Thursday, October 26, 2017

One Flew Over the Cuckoo's Nest comes to Roost at Downey VA Hospital

Cuckoo's Nest Nurse Ratched on the silver screen at Downey VA
Downey VA Hospital, the 1600 bed psychiatric warehouse hospital in North Chicago, Illinois had it's very own movie theater showing first run movies that had been carefully screened by an assortment of know-it-all, busy body administrators. Disney Movies, feel-good musicals  and an assortment of cartoons were the typical fodder. Someone must have been asleep at the switch in the movie review detail  because one afternoon the head nurse approached me with an agitated look about her. "Can you believe it..One Flew Over the Cuckoo's Nest is being shown this afternoon at the theater on base." Hmm..I began thinking it might be an adventure to escort a group of our locked ward patients over to view this movie.

One Flew Over the Cuckoo's Nest, based on a Ken Kesey novel, was a movie filmed on the back wards of an Oregon State  Hospital for the Insane.  It featured a down right despicable Nurse Ratched character that was domineering and abusive to her patients. She controlled everything on the ward from the TV to determining candidates for lobotomy. The scenes of the patients' on the ward was a spitting image of Building 66AB at Downey where I was working. Downey nurses, for the most part, were too burned out to dominate anyone. The modus operandi was just getting by until that Civil Service Retirement kicked in. There were no Nurse Ratcheds at Downey.

Downey had a rule that any closed ward group of  patients must be accompanied by an RN on outings. I made it my personal mission to get these guys off that smoke filled, depressing  ward as much as possible and organized walks, picnics, and even ball games. So when I heard about Cuckoos Nest  being shown on movie night, I figured, what the heck? These guys are just about living the movie and I was curious how they would respond. I strolled onto the ward after supper and called out, "Movie night, who wants to go?"

Two dozen or so of the patients stepped up and we walked over to the theater. Sometime movies elicited shouting and bouts of unrestrained laughter, but during Cuckoo's Nest there was a strange silence from the crowd. The experience of sitting in a long term psychiatric hospital watching a movie filmed in such a location reminded me of watching a war movie in the middle of an active battlefield. Today one of the most overused words that pops up in contemporary banter is surreal.

Watching Cuckoo's nest at Downey VA with a group of schizophrenics was way beyond surreal. It was one of the most unusual experiences I've had as a nurse except perhaps for the time a patient filled his prosthetic leg with urine and asked for help putting it on. When I placed his stump in the prosthesis urine splashed everywhere to the delight of the young amputee.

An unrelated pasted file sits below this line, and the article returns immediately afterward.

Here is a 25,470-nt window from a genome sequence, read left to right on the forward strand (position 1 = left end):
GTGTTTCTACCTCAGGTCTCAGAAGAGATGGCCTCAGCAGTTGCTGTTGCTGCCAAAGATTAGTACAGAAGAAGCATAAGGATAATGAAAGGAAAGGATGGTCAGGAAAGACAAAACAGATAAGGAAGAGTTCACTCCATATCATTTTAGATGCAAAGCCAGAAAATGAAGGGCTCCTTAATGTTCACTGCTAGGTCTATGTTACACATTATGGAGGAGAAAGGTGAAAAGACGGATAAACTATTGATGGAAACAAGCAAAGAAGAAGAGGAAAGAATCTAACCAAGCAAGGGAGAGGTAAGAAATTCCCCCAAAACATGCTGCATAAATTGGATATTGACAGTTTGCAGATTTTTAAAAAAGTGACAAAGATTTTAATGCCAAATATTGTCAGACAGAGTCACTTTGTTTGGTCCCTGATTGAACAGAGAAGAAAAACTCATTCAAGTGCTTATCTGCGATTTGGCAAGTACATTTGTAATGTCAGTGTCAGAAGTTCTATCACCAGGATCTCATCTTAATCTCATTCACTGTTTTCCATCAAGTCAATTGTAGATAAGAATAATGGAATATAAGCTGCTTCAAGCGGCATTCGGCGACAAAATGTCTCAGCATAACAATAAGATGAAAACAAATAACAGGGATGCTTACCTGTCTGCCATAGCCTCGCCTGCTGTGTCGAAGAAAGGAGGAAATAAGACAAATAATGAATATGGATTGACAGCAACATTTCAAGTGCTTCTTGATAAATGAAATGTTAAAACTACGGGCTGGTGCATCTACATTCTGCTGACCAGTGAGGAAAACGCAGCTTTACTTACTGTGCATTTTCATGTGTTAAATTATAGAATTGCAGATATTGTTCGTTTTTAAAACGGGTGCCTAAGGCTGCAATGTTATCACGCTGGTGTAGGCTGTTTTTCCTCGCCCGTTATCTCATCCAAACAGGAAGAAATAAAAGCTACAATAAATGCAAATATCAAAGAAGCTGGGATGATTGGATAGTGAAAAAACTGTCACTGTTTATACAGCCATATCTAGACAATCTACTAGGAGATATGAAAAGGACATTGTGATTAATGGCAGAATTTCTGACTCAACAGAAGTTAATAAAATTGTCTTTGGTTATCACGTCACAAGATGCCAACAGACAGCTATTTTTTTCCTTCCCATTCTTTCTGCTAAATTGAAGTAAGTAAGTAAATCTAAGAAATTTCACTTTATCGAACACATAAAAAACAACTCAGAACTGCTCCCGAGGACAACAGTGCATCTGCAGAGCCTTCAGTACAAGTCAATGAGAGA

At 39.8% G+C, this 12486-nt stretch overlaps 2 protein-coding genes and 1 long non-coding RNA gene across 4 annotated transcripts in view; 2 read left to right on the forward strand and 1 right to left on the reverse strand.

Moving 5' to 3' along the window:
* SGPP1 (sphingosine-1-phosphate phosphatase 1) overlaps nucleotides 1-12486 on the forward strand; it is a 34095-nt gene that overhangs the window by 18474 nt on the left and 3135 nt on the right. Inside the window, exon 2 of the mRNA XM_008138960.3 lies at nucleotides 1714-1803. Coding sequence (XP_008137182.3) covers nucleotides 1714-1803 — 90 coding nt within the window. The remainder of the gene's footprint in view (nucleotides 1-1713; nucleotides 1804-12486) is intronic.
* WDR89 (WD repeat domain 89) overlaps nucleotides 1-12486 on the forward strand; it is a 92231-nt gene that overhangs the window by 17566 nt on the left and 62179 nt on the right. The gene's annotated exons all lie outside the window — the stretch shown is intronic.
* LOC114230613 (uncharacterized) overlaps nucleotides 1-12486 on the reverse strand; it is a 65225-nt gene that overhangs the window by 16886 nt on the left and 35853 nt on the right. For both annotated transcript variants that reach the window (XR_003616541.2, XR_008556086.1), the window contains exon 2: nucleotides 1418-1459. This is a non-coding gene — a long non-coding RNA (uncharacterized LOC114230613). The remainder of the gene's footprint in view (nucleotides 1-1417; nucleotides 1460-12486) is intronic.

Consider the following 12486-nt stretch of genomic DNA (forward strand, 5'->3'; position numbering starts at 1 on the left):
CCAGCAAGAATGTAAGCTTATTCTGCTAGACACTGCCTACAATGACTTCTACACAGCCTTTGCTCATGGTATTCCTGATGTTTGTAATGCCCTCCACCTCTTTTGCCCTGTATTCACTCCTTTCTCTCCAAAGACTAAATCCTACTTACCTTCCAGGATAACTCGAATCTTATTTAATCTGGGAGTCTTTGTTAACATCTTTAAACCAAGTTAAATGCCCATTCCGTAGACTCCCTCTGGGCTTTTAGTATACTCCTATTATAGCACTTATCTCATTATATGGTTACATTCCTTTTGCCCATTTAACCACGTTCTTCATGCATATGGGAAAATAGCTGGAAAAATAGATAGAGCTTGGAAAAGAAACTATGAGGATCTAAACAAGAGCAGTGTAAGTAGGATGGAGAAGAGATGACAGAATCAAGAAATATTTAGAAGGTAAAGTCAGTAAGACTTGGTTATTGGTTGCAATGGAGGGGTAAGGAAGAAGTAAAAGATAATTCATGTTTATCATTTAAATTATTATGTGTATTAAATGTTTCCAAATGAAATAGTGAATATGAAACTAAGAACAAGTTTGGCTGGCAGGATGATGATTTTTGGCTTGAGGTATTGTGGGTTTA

After the movie ended, about half of the patients had no reaction what so ever, because the long term use of drugs like Thorazine had wiped out any trace of individual personality. A chemical lobotomy of sorts. Another group of patients had trouble separating reality from the movie characters and asked me to speak with Nurse Ratched to "straighten her out."  The other small group identified with the characters and  was delighted that someone had made a movie about them.

On the commute home, I kept thinking that I'm going to write about  that Downey VA movie night experience down some day. I knew my lackluster writing skills would fail to communicate the bizarre nature of watching a movie imitating a mental hospital in a genuine metal hospital. At least I tried.


  1. Well done. A movie within a movie. You should write a script.

  2. Great to hear from both of you. Officer Cynical I imagine you could replicate the experience by watching "COPS" on a tablet in your squad car.

    Today it seems like there are a host of surreal experiences, but back in the early 1970's it was a novelty. The memory of watching Cuckoo's Nest at Downey with a contingent of folks experiencing schizophrenia really stuck with me.

  3. Wow! That really was a...surreal experience. I remember when the movie came out. I was just a college student, but it reminded me of some aspects of dormitory living. We had some strange students.

  4. I worked on a Psych Unit here in Australia for some years and I can verify Nurse Ratched was alive and real, we had our own personal one - a true psychopath she made my flesh crawl (and everyone else). Once we had a patient who was terrified of the colour black so what did our Nurse Ratched do but wear all black to work (we wore civvies then) - black dress, black stockings, black shoes - all to scare the patient. She creeped everyone out.

    Love your blog - I trained in Australia in the early 1970s. Feel a bit sad about how nurses look now - we had such smart uniforms and were so proud of them. Caps and veils too!

  5. Old school capes were the icing on the cake for nursing uniforms of yesteryear. The diploma school class that graduated a year before me was the last to have capes. They even had their senior graduation photos taken with the cape slung over half their white uniform.

    My mom kept her nursing cape and I incorporated it into various Halloween costumes (Superman and Count Dracula.) The cape was all wool and weighed a ton - I struggled with it as a child, but it was a classic garment.

    Nurse Ratched is a terrifying character and I'm lucky that I never ran into the likes of her.

    Thanks so much for indulging in my foolishness!